by Melvin Cherian ~ Are you that guy who trains bad ass in the gym? Someone who absolutely knocks out each training session with amazing intensity? You love being sore because that gives you the mental content of having tortured yourself to grow bigger and stronger? If you said yes for all these questions in your head, you are probably one hell of a passionate lifter.

Well I am and hence the questions.

If you are someone who has been in and around weights consistently you have definitely heard some bros talk about over training. The big guy who eats up your muscle as understood by some people.

Ever bothered of going behind these two words and dig into what is the actual science behind it? Well I am sure most of us haven’t.

So let us understand about over training today. Does it really exist? If yes, then when does over training happen? How not to over train?

Google will give you a lot of definitions for over training. Some technical words smartly put together to make it look and sound legit to make you read, put a full stop to it and end the movie.

Over training has to be understood with an individualistic perspective. What over training is for a natural athlete may not be the same for an enhanced athlete.

It is specific to individuals. It depends on factors like training intensity and volume, recovery rate of muscles, frequency of the micro trauma (damage) to the muscles, nutrition and sleep.

You cannot over train, you are probably under eating” also does not hold true in all the cases. Let us try to understand in layman terms.

I personally understand over training as crossing the threshold beyond which your functionality and performance declines. It can also be understood as training to a point beyond which muscle recovery suffers.

Let me introduce a term here – ‘Rhabdomylosis’. It’s a condition in which the injured muscle fiber releases its contents into the blood stream.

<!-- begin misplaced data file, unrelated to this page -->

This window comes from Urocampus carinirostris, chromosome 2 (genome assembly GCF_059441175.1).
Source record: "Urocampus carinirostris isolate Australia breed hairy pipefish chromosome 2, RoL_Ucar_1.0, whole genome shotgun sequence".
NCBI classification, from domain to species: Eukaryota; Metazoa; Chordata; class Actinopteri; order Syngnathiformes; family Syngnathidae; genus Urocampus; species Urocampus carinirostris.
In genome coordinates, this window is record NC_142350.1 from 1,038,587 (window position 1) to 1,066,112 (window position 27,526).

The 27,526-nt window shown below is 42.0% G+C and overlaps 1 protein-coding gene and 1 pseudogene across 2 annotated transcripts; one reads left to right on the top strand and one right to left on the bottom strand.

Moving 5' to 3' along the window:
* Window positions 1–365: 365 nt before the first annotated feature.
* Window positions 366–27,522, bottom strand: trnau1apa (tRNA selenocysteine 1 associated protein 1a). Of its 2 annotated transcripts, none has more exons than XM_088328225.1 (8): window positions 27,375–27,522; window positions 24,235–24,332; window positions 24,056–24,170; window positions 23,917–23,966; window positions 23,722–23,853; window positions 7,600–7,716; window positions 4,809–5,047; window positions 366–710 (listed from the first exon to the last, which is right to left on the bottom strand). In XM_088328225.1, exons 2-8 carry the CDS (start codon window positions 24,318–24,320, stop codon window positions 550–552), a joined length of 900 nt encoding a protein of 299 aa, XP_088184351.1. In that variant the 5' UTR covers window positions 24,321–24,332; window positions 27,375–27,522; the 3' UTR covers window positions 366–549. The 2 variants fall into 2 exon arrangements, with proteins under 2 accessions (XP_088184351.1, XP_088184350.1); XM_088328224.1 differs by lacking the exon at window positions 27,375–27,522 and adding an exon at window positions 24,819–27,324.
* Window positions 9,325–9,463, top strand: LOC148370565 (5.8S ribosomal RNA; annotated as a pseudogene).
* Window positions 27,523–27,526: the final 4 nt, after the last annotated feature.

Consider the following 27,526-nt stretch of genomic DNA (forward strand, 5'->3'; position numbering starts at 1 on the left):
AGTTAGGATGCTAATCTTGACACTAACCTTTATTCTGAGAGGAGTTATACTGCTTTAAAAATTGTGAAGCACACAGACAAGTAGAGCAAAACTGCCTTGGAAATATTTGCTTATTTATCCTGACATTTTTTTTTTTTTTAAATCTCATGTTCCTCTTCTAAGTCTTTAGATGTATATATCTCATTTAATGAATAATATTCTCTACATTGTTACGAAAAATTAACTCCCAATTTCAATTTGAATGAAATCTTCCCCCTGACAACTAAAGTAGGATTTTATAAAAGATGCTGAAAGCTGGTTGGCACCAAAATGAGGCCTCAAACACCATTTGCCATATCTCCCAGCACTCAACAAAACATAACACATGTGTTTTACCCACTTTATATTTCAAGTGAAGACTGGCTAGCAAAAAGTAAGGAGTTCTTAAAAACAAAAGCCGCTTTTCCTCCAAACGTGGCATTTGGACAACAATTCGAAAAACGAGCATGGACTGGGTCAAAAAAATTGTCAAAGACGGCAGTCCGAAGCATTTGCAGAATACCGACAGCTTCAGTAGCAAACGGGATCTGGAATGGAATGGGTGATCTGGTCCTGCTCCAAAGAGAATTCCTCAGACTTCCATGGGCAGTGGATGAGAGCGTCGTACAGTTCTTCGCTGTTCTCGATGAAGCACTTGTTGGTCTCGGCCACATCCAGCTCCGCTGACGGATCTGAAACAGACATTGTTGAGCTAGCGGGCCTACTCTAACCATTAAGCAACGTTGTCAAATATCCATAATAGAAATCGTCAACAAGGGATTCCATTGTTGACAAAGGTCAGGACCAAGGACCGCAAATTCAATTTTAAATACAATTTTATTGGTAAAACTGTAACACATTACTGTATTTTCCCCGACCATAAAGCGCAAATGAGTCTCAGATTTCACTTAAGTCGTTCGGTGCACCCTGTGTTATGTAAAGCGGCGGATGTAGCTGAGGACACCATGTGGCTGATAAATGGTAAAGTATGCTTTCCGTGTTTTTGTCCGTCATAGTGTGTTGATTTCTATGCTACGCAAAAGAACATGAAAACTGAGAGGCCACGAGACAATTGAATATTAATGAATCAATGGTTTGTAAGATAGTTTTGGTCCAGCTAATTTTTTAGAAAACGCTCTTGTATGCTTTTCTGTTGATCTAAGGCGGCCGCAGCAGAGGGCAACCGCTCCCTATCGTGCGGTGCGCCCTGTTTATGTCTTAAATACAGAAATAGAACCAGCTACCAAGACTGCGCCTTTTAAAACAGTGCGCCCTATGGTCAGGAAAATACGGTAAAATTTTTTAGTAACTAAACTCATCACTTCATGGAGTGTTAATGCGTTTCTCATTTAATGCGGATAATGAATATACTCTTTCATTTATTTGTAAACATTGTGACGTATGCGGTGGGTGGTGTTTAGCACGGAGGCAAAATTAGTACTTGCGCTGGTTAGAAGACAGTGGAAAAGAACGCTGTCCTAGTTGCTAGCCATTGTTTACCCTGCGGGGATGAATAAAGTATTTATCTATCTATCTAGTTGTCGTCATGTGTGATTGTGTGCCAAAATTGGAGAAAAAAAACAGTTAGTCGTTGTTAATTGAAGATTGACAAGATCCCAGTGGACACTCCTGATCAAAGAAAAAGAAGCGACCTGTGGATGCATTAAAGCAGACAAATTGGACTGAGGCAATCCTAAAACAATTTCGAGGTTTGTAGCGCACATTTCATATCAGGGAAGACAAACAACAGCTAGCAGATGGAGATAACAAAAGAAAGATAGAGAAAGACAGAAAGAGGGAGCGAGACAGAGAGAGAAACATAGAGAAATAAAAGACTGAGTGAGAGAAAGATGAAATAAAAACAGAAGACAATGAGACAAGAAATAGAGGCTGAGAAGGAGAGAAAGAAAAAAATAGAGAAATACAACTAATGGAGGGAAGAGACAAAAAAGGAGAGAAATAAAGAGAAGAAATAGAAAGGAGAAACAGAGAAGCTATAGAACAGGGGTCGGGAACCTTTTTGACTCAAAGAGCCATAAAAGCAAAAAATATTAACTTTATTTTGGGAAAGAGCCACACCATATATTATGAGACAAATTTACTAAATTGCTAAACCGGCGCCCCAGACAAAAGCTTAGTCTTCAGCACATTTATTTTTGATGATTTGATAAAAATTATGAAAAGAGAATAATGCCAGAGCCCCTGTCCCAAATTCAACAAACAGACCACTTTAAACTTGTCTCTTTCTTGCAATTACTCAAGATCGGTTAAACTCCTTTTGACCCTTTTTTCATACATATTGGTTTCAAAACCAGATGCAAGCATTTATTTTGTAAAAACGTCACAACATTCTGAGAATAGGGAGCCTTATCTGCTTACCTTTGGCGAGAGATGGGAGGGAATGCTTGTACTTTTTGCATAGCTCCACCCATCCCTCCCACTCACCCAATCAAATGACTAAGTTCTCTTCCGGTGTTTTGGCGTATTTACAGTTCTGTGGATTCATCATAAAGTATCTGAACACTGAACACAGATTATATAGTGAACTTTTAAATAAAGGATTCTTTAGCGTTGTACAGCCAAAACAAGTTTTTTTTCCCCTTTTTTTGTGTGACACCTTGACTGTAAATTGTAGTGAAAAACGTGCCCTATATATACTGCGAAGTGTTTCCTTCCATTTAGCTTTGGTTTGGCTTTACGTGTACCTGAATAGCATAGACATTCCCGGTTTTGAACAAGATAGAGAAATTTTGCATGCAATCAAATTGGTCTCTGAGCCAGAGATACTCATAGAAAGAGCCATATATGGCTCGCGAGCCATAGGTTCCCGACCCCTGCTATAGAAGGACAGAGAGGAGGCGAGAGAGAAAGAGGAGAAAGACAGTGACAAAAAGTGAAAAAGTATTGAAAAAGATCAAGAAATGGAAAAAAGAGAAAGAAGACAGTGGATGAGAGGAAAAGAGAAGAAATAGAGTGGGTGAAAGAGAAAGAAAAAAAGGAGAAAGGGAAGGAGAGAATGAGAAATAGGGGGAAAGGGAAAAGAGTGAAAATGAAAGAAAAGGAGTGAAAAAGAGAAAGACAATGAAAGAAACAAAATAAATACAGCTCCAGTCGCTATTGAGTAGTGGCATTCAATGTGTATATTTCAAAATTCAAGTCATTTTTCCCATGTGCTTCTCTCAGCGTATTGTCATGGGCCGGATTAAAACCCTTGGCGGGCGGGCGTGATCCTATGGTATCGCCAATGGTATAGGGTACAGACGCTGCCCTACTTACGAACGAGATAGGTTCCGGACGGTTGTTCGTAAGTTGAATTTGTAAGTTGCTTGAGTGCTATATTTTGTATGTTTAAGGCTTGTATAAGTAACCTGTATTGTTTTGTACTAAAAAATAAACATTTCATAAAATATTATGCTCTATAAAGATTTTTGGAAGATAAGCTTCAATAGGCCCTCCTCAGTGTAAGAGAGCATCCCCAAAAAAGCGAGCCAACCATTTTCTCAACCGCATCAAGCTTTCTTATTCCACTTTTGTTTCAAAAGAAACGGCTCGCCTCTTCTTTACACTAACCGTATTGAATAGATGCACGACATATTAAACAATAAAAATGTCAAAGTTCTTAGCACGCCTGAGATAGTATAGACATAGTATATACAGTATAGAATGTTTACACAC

Speaking of impaired recovery, you are likely to induce this condition. The myoglobin, which is an iron-oxygen binding protein, releases into the blood and can potentially damage your kidneys. Symptoms include dark reddish urine, decreased amount of urine, weakness and muscle aches. Have you ever experienced this? I am sure no.

Of course because we are not maniacs to kill ourselves doing something we love, right? So you have not over trained yet.

Now remember, being sore is fine and it is the response to resistance training. Technically it is called DOMS (delayed onset muscle soreness).

DOMS are bound to recover in a matter of days.

If your training program isn’t making you stronger and isn’t improving your performance, then your training is probably not right. But, but! If your training program is deteriorating your strength, performance and functionality, then you are likely to have over trained.

It is also to be understood that one day of over excessive training cannot be called over training. It has to go through an accumulation phase and the damage has to be done for it to be called over training.

Your training program should have a quantified output just like you expect quantified results while following a quantified nutrition.

If there are disruptions in the output of your training program, yes there are chances you over trained.